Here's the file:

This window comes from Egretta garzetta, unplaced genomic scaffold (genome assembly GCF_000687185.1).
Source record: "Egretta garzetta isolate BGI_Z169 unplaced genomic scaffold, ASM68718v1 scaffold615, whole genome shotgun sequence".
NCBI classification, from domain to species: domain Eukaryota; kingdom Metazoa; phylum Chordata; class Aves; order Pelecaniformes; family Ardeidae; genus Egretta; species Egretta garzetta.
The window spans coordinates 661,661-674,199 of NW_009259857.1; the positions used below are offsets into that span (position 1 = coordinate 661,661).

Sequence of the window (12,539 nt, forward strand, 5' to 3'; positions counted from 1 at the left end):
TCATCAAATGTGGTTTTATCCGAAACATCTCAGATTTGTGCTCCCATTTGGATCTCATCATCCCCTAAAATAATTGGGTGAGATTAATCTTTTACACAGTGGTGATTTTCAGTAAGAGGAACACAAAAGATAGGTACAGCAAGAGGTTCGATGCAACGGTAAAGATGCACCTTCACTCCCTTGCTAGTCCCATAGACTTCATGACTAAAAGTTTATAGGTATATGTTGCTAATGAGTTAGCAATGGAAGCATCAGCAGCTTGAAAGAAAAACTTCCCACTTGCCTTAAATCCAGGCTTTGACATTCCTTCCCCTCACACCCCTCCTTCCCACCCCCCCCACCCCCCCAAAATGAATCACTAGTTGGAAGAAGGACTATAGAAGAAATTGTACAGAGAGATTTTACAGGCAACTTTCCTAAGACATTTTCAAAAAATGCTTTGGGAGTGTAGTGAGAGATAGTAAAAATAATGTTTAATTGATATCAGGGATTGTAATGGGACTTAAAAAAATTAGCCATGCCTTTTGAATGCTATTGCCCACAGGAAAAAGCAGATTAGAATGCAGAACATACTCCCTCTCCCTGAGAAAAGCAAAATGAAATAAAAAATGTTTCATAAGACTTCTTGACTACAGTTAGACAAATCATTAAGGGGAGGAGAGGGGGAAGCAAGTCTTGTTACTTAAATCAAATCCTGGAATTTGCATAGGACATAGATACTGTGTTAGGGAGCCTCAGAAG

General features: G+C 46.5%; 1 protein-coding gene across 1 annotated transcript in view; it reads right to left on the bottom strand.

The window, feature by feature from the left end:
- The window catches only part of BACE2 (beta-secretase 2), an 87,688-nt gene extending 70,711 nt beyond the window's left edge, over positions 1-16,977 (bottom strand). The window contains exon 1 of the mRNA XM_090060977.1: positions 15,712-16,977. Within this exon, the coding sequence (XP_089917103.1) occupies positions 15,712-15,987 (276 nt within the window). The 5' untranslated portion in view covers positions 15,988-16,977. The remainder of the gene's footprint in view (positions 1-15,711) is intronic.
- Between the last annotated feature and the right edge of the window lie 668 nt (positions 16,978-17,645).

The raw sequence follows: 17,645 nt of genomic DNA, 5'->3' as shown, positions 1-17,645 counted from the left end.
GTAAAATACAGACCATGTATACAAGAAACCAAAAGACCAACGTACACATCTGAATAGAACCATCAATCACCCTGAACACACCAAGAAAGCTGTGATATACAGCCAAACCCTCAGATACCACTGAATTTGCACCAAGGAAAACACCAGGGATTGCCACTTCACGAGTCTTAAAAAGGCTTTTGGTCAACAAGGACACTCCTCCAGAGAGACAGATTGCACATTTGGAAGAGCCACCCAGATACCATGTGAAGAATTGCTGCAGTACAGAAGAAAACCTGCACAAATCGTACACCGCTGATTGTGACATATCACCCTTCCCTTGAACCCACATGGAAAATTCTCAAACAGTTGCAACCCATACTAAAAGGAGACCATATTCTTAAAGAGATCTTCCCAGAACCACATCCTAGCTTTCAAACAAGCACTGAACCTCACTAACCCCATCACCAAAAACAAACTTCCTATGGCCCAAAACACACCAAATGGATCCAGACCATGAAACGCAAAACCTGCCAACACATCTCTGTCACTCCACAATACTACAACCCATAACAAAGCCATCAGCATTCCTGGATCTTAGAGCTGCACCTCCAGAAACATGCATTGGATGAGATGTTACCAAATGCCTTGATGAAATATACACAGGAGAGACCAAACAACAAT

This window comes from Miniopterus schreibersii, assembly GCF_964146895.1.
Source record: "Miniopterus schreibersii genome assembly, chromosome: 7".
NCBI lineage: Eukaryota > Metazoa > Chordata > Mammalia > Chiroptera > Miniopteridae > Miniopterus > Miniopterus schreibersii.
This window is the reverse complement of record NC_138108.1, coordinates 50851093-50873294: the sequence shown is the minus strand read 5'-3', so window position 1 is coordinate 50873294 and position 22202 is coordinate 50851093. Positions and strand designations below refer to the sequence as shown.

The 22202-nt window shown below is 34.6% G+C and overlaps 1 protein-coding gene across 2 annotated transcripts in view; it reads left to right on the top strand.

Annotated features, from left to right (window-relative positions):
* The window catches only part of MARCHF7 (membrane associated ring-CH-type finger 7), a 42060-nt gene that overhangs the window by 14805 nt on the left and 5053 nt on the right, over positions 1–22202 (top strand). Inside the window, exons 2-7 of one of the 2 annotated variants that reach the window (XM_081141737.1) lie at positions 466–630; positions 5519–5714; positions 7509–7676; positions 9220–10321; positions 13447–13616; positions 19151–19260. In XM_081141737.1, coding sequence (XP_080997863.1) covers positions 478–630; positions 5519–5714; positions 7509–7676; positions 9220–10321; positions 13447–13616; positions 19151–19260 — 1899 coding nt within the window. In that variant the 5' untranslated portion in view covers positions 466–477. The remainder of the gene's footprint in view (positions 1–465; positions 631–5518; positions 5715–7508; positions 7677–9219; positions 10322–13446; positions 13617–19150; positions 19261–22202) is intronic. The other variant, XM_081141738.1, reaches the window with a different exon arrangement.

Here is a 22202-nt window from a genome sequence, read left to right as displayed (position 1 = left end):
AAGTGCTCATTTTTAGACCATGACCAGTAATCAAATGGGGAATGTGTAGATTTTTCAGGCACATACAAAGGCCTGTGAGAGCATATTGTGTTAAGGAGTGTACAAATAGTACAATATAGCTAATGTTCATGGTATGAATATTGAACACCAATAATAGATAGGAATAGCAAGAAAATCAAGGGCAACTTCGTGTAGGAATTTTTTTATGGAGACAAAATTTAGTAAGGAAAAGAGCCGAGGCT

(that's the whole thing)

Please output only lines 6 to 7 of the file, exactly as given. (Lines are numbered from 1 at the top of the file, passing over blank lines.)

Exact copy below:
TCATCAAATGTGGTTTTATCCGAAACATCTCAGATTTGTGCTCCCATTTGGATCTCATCATCCCCTAAAATAATTGGGTGAGATTAATCTTTTACACAGTGGTGATTTTCAGTAAGAGGAACACAAAAGATAGGTACAGCAAGAGGTTCGATGCAACGGTAAAGATGCACCTTCACTCCCTTGCTAGTCCCATAGACTTCATGACTAAAAGTTTATAGGTATATGTTGCTAATGAGTTAGCAATGGAAGCATCAGCAGCTTGAAAGAAAAACTTCCCACTTGCCTTAAATCCAGGCTTTGACATTCCTTCCCCTCACACCCCTCCTTCCCACCCCCCCCACCCCCCCAAAATGAATCACTAGTTGGAAGAAGGACTATAGAAGAAATTGTACAGAGAGATTTTACAGGCAACTTTCCTAAGACATTTTCAAAAAATGCTTTGGGAGTGTAGTGAGAGATAGTAAAAATAATGTTTAATTGATATCAGGGATTGTAATGGGACTTAAAAAAATTAGCCATGCCTTTTGAATGCTATTGCCCACAGGAAAAAGCAGATTAGAATGCAGAACATACTCCCTCTCCCTGAGAAAAGCAAAATGAAATAAAAAATGTTTCATAAGACTTCTTGACTACAGTTAGACAAATCATTAAGGGGAGGAGAGGGGGAAGCAAGTCTTGTTACTTAAATCAAATCCTGGAATTTGCATAGGACATAGATACTGTGTTAGGGAGCCTCAGAAG

General features: G+C 46.5%; 1 protein-coding gene across 1 annotated transcript in view; it reads right to left on the bottom strand.